The point before the mind of the Spirit here is that everyone should look to his own ways, that in the coming day he may have rejoicing as to himself. The word is needful and wholesome beyond all doubt. The heart is so treacherous that there is always a tendency to be occupied with the ways and failings of others rather than with our own. It is perfectly possible to complain loudly of a mote in the eye of another and be quite unconscious that a beam resides in one's own. A great advantage is thus given to the enemy, which he is never slow to avail himself of, to the sorrow and shame of the saints and above all to the Lord's dishonor. Let us esteem such ways, beloved brethren. While not overlooking evil in others, let us correct our own ways, remembering that each has to answer to the Lord for himself. Beware of mounting the judgment-seat; it is the prerogative of the Lord Jesus Christ.
A word as to Heb. 13:1717Obey them that have the rule over you, and submit yourselves: for they watch for your souls, as they that must give account, that they may do it with joy, and not with grief: for that is unprofitable for you. (Hebrews 13:17) may be useful here. There the apostle bids the saints to obey their leaders; “for they watch for your souls, as they that must give account, that they may do it with joy and not grief: for that is unprofitable for you.” This must not be misunderstood. The verse by no means teaches that spiritual guides are responsible for the souls placed under their care. Such an idea may suit priestly pretenders, but not the Spirit of God. Each man stands on his own responsibility to God, as we have seen. But all who serve among the Lord's saints are accountable to Him for their behavior; and this is what the apostle has before him in Heb. 13:1717Obey them that have the rule over you, and submit yourselves: for they watch for your souls, as they that must give account, that they may do it with joy, and not with grief: for that is unprofitable for you. (Hebrews 13:17). The Lord will inquire by-and-by as to whether the diseased have been strengthened, and the broken ones healed. On the other hand, let those cared for look well to it that they cause no unnecessary grief to such as love and care for them for the Lord's sake.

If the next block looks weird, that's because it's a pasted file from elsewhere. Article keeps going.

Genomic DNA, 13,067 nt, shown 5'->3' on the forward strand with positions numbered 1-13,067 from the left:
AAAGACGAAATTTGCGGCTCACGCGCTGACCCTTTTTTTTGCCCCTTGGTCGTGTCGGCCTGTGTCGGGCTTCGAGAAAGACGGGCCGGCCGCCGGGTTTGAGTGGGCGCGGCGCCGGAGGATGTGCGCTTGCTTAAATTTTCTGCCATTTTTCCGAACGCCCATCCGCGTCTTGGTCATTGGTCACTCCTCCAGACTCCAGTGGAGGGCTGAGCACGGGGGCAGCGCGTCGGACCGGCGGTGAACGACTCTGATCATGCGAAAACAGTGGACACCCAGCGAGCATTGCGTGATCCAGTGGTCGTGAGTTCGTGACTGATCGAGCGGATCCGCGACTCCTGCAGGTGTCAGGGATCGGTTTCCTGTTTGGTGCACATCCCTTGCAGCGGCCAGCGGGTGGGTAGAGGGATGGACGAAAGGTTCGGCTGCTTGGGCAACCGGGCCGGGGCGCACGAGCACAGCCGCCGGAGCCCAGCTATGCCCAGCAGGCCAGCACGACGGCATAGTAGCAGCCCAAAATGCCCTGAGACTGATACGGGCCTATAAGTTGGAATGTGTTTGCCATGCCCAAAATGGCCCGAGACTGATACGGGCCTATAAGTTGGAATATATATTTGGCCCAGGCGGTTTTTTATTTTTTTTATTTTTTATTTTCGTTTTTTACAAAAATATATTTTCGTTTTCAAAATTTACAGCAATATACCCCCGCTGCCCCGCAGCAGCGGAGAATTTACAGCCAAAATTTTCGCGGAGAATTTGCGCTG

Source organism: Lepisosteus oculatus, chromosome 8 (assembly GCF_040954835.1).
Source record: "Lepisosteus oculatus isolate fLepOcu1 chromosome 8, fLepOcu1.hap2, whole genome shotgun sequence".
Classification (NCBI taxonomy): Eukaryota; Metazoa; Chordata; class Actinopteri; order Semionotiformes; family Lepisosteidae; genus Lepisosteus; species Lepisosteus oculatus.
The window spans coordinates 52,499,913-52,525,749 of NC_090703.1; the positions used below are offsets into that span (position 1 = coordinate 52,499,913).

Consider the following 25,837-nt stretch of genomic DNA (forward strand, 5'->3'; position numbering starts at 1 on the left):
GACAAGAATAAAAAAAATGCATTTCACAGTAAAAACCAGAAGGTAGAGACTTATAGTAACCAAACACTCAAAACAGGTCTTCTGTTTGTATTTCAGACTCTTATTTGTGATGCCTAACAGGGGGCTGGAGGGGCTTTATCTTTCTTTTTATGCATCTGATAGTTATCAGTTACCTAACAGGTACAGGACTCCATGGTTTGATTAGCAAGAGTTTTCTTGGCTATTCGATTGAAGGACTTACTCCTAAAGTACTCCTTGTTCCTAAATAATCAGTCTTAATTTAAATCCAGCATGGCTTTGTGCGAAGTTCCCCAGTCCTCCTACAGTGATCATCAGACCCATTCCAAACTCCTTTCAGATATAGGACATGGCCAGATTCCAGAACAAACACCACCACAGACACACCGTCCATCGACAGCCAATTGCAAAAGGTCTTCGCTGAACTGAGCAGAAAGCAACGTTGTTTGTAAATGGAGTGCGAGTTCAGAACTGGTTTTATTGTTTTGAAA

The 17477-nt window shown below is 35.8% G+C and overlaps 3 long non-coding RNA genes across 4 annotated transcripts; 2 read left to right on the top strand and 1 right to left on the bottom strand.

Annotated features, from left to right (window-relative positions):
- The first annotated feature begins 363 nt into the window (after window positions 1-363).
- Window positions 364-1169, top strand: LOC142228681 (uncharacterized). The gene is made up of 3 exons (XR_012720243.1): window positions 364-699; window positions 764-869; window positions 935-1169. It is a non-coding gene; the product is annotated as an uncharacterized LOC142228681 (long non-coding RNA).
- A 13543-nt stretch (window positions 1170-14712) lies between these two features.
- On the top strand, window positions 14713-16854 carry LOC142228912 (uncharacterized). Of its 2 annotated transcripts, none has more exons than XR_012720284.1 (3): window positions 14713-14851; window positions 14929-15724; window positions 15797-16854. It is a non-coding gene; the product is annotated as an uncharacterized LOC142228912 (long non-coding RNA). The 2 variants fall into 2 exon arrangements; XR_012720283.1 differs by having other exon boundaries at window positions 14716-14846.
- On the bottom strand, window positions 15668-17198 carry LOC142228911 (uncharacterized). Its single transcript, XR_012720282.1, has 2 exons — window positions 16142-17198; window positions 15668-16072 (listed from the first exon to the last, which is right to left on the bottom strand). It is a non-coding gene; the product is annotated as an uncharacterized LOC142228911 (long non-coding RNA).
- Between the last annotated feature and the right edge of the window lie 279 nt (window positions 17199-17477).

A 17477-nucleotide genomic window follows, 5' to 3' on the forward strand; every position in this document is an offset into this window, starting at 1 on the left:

To return to our chapter, we next meet with a word as to the temporal support of laborers. “Let him that is taught in the word communicate unto him that teacheth in all good things” (ver. 6). If spiritual things are freely sown, it ought not to be a great matter if the temporal is reaped in return. God looks for this from His own. It is not only the due of His servants, but His due, which He never foregoes, though all is on the ground of grace. The apostle's exhortation in this place is purposely general, not local. Suppose in a given place, the saints are served by those who need no return from them, are they free from all responsibility as before the Lord? Assuredly not. The church of God is one, and the laborers are one; in such a case the heart must find vent for its bounty elsewhere. This is an important principle for all to remember. A harvest of blessing will always be reaped where it is acted upon in faith and love.